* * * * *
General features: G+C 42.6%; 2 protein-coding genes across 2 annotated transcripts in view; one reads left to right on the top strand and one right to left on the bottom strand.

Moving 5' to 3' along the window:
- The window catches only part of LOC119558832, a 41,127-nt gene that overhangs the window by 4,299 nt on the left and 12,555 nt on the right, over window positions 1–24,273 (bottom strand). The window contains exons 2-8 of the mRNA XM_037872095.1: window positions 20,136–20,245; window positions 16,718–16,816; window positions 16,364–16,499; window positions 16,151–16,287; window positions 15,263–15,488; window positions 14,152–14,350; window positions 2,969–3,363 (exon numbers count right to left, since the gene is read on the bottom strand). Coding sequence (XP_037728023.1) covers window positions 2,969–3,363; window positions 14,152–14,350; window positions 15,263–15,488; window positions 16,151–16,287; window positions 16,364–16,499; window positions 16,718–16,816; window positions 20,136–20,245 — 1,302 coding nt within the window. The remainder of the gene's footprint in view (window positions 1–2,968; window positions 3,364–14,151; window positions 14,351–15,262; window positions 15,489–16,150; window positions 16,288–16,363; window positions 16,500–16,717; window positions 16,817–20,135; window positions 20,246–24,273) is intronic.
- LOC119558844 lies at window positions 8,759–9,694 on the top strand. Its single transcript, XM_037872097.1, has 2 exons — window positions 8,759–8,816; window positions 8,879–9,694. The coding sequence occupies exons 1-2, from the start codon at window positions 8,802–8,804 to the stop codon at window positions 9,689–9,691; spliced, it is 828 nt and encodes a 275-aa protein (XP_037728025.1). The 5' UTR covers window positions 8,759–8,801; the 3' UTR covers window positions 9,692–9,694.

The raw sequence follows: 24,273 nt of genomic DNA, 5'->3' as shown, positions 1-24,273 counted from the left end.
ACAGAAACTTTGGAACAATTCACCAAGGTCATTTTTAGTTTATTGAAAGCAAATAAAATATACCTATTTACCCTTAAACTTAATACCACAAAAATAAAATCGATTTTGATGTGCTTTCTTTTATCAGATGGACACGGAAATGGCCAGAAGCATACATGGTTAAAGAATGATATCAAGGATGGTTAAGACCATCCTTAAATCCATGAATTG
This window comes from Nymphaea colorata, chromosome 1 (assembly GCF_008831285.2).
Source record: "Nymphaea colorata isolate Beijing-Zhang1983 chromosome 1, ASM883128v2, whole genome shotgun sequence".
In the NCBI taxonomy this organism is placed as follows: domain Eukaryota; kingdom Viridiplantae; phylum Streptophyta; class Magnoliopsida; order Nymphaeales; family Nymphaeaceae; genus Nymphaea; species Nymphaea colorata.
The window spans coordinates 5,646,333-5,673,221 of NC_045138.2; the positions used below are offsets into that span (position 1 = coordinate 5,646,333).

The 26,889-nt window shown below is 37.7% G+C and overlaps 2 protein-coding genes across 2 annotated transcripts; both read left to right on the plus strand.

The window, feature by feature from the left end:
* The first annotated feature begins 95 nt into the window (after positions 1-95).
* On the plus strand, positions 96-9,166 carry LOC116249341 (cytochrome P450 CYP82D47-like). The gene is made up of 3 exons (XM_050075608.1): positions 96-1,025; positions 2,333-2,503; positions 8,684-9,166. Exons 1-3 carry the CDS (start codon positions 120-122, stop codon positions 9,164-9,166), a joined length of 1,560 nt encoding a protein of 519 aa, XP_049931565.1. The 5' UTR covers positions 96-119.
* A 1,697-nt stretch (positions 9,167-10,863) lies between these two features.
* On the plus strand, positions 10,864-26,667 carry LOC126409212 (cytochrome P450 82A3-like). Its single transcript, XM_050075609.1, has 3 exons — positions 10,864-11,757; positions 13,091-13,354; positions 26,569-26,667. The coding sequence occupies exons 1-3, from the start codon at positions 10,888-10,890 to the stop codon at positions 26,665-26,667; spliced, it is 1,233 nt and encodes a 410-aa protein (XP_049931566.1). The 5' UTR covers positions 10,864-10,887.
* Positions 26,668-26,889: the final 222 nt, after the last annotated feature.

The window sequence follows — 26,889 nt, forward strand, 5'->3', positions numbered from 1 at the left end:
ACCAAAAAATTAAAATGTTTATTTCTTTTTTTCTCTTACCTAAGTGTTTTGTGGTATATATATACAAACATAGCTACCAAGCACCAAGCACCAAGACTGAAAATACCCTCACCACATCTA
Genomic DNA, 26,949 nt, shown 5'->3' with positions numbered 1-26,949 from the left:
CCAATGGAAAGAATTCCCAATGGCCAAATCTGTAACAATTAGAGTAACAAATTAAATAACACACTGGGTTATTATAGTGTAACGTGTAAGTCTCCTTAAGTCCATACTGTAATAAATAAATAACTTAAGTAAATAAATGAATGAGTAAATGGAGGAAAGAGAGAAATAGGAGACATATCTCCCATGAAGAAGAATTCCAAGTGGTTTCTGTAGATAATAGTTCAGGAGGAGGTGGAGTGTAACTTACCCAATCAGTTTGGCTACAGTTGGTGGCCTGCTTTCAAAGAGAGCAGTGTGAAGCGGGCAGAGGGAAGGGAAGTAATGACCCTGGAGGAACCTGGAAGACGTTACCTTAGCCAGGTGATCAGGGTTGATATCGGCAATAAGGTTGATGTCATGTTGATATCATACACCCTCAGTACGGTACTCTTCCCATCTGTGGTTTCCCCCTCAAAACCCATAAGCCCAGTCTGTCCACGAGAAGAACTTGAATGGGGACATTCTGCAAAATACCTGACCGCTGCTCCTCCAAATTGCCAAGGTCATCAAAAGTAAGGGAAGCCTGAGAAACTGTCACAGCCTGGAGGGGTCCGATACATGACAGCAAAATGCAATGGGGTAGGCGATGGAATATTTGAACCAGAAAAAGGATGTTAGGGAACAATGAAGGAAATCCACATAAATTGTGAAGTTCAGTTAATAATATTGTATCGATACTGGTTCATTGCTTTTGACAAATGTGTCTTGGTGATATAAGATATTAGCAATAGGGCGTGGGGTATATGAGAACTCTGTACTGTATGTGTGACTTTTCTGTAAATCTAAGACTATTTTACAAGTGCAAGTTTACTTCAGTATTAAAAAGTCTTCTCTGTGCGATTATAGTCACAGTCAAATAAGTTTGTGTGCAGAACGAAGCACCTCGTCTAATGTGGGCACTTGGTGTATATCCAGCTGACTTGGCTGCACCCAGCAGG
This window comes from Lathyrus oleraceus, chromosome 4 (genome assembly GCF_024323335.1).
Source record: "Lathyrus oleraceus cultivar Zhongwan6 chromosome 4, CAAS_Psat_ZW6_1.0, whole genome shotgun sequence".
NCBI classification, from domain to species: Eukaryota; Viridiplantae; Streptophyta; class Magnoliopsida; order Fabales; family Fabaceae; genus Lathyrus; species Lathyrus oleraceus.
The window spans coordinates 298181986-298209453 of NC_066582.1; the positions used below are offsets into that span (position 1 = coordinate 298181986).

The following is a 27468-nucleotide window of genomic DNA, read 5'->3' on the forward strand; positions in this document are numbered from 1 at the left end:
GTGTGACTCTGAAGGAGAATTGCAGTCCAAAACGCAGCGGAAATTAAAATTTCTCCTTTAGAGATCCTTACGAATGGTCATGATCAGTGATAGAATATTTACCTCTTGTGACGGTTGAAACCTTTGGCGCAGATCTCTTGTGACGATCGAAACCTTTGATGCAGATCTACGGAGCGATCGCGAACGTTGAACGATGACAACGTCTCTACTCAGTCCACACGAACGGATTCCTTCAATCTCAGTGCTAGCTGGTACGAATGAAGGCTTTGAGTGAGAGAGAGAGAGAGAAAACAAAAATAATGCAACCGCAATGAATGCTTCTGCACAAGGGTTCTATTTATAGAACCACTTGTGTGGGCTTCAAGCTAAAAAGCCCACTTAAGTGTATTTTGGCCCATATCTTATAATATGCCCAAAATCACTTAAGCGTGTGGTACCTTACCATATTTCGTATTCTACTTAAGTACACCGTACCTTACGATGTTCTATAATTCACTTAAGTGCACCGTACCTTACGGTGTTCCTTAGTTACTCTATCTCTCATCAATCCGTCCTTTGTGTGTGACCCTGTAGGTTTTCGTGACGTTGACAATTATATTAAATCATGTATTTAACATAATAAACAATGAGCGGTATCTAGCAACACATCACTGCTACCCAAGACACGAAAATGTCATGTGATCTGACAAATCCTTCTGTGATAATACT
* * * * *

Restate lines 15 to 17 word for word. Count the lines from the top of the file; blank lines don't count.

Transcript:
* A 1,697-nt stretch (positions 9,167-10,863) lies between these two features.
* On the plus strand, positions 10,864-26,667 carry LOC126409212 (cytochrome P450 82A3-like). Its single transcript, XM_050075609.1, has 3 exons — positions 10,864-11,757; positions 13,091-13,354; positions 26,569-26,667. The coding sequence occupies exons 1-3, from the start codon at positions 10,888-10,890 to the stop codon at positions 26,665-26,667; spliced, it is 1,233 nt and encodes a 410-aa protein (XP_049931566.1). The 5' UTR covers positions 10,864-10,887.
* Positions 26,668-26,889: the final 222 nt, after the last annotated feature.